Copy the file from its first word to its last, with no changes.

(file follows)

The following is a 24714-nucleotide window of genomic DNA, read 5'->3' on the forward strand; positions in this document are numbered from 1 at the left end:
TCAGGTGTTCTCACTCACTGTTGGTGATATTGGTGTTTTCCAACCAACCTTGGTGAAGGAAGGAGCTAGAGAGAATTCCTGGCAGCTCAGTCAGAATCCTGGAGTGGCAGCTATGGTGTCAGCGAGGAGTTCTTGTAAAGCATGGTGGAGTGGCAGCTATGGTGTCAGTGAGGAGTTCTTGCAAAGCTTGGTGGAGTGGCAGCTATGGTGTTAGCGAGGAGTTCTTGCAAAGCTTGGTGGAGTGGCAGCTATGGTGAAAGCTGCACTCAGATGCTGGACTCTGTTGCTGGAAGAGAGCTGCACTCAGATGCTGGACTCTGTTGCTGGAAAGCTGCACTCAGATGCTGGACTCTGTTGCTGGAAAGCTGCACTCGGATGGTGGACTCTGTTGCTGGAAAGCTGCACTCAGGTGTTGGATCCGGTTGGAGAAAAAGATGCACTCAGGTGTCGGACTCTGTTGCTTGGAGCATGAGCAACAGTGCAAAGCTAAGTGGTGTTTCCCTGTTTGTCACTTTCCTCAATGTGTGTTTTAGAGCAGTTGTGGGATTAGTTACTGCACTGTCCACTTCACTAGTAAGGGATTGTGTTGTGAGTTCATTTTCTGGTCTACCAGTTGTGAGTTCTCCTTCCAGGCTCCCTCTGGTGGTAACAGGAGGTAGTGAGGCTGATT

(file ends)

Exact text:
The following is a 24714-nucleotide window of genomic DNA, read 5'->3' on the forward strand; positions in this document are numbered from 1 at the left end:
TCAGGTGTTCTCACTCACTGTTGGTGATATTGGTGTTTTCCAACCAACCTTGGTGAAGGAAGGAGCTAGAGAGAATTCCTGGCAGCTCAGTCAGAATCCTGGAGTGGCAGCTATGGTGTCAGCGAGGAGTTCTTGTAAAGCATGGTGGAGTGGCAGCTATGGTGTCAGTGAGGAGTTCTTGCAAAGCTTGGTGGAGTGGCAGCTATGGTGTTAGCGAGGAGTTCTTGCAAAGCTTGGTGGAGTGGCAGCTATGGTGAAAGCTGCACTCAGATGCTGGACTCTGTTGCTGGAAGAGAGCTGCACTCAGATGCTGGACTCTGTTGCTGGAAAGCTGCACTCAGATGCTGGACTCTGTTGCTGGAAAGCTGCACTCGGATGGTGGACTCTGTTGCTGGAAAGCTGCACTCAGGTGTTGGATCCGGTTGGAGAAAAAGATGCACTCAGGTGTCGGACTCTGTTGCTTGGAGCATGAGCAACAGTGCAAAGCTAAGTGGTGTTTCCCTGTTTGTCACTTTCCTCAATGTGTGTTTTAGAGCAGTTGTGGGATTAGTTACTGCACTGTCCACTTCACTAGTAAGGGATTGTGTTGTGAGTTCATTTTCTGGTCTACCAGTTGTGAGTTCTCCTTCCAGGCTCCCTCTGGTGGTAACAGGAGGTAGTGAGGCTGATT